Simple solutions to complex issues? Technology and the human brain



Neurotechnological developments could shift focus away from complexity and careful consideration of the human condition. In a recent paper, SIENNA’s Yasemin J Erden writes about the convergence of neuroscience, neurotechnology, psychiatry, and artificial intelligence for diagnostic processes. And how taking an over-optimistic approach to technology developments might result in a simplistic view on complex issues like mental illness and psychiatric disorder. 

(Image removed) Yasemin J Erden, University of Twente

Neurotechnologies offer the possibility for fast and efficient psychiatric insights that are not easily available through conventional means. Recording and processing brain signals offers the possibility to have information from ‘beneath the skull’. 

In a recent Science and Engineering Ethics paper, the authors describe how new developments in neurotechnology can be used to evaluate human behaviours and human functioning. In psychiatry, for example, using neural data in patient assessment and diagnosis might soon be common practice. This could be of great use to clinical psychiatrists. However, the approach introduces some ethical issues. 

“When we introduce new technology to complement human tasks that include interpersonal communication and dialogue, there is a risk of minimising the valuable roles of human perspective, and of emphasising other values, like increasing speed or lowering cost. There is a need to be vigilant here. And within psychiatry especially, as there is a risk of neglecting the necessary complexity of many mental health and psychiatric conditions” says Yasemin J Erden, postdoc at University of Twente and one of the authors.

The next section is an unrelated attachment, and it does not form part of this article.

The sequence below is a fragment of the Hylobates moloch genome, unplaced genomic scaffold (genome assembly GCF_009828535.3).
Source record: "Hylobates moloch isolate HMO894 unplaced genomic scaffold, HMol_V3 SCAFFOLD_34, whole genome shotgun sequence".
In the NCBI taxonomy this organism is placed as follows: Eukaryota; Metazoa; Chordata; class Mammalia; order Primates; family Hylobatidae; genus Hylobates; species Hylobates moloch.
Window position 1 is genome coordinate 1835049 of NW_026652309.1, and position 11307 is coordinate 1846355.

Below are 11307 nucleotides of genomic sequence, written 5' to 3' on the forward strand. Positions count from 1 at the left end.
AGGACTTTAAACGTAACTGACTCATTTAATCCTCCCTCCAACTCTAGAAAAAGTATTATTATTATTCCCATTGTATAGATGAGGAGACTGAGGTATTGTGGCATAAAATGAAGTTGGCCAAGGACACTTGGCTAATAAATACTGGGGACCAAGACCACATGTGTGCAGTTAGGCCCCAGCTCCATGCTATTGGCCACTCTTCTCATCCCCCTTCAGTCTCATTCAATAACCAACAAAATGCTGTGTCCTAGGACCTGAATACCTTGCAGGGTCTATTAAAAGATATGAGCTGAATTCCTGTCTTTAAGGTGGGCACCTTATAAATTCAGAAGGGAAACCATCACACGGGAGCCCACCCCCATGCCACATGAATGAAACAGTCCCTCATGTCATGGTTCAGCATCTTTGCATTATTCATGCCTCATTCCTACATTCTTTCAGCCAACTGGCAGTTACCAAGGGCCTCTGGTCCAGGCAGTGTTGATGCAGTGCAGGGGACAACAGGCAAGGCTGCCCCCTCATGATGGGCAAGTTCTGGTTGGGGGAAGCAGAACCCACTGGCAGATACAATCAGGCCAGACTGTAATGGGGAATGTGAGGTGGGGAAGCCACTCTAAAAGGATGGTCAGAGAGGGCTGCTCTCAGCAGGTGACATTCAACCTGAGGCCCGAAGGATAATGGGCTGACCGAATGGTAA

New and emerging technologies benefit both individuals and society. But they also challenge our notions of what is ethical. SIENNA will provide frameworks to help develop research ethics protocols, professional ethical codes and better legal frameworks.

On 14 December at 14:00 CET, Yasemin J Erden will host a webinar introducing our ethical guidelines for human enhancement technologies. Soon thereafter we will launch a public consultation of these guidelines. To be notified as soon as we do, and to get the latest news from the SIENNA project, make sure you sign up to receive our newsletter! 

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By Anna Holm

Rainey S, Erden YJ, Correcting the Brain? The Convergence of Neuroscience, Neurotechnology, Psychiatry, and Artificial Intelligence, Science and Engineering Ethics, 26, 2439-2454, 2020





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